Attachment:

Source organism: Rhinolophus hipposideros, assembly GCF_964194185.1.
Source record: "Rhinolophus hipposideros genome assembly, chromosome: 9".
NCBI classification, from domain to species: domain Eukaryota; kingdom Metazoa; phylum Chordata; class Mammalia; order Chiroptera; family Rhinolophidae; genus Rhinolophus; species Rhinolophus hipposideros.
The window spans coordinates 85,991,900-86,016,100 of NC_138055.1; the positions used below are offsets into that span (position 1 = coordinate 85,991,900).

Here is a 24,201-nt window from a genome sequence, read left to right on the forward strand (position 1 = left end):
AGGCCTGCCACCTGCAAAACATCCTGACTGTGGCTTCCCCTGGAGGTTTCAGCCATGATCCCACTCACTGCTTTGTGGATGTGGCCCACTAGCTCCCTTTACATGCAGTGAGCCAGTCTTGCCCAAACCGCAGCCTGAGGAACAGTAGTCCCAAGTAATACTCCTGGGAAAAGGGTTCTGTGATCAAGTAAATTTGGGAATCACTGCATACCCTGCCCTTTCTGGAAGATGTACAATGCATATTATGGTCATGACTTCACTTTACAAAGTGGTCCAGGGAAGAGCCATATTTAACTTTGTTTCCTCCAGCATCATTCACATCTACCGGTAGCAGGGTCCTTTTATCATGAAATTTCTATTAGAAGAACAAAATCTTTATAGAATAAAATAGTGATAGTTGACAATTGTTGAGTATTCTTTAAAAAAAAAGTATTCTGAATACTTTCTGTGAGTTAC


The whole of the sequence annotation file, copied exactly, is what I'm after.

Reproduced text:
Source organism: Rhinolophus hipposideros, assembly GCF_964194185.1.
Source record: "Rhinolophus hipposideros genome assembly, chromosome: 9".
NCBI classification, from domain to species: domain Eukaryota; kingdom Metazoa; phylum Chordata; class Mammalia; order Chiroptera; family Rhinolophidae; genus Rhinolophus; species Rhinolophus hipposideros.
The window spans coordinates 85,991,900-86,016,100 of NC_138055.1; the positions used below are offsets into that span (position 1 = coordinate 85,991,900).

Here is a 24,201-nt window from a genome sequence, read left to right on the forward strand (position 1 = left end):
AGGCCTGCCACCTGCAAAACATCCTGACTGTGGCTTCCCCTGGAGGTTTCAGCCATGATCCCACTCACTGCTTTGTGGATGTGGCCCACTAGCTCCCTTTACATGCAGTGAGCCAGTCTTGCCCAAACCGCAGCCTGAGGAACAGTAGTCCCAAGTAATACTCCTGGGAAAAGGGTTCTGTGATCAAGTAAATTTGGGAATCACTGCATACCCTGCCCTTTCTGGAAGATGTACAATGCATATTATGGTCATGACTTCACTTTACAAAGTGGTCCAGGGAAGAGCCATATTTAACTTTGTTTCCTCCAGCATCATTCACATCTACCGGTAGCAGGGTCCTTTTATCATGAAATTTCTATTAGAAGAACAAAATCTTTATAGAATAAAATAGTGATAGTTGACAATTGTTGAGTATTCTTTAAAAAAAAAGTATTCTGAATACTTTCTGTGAGTTAC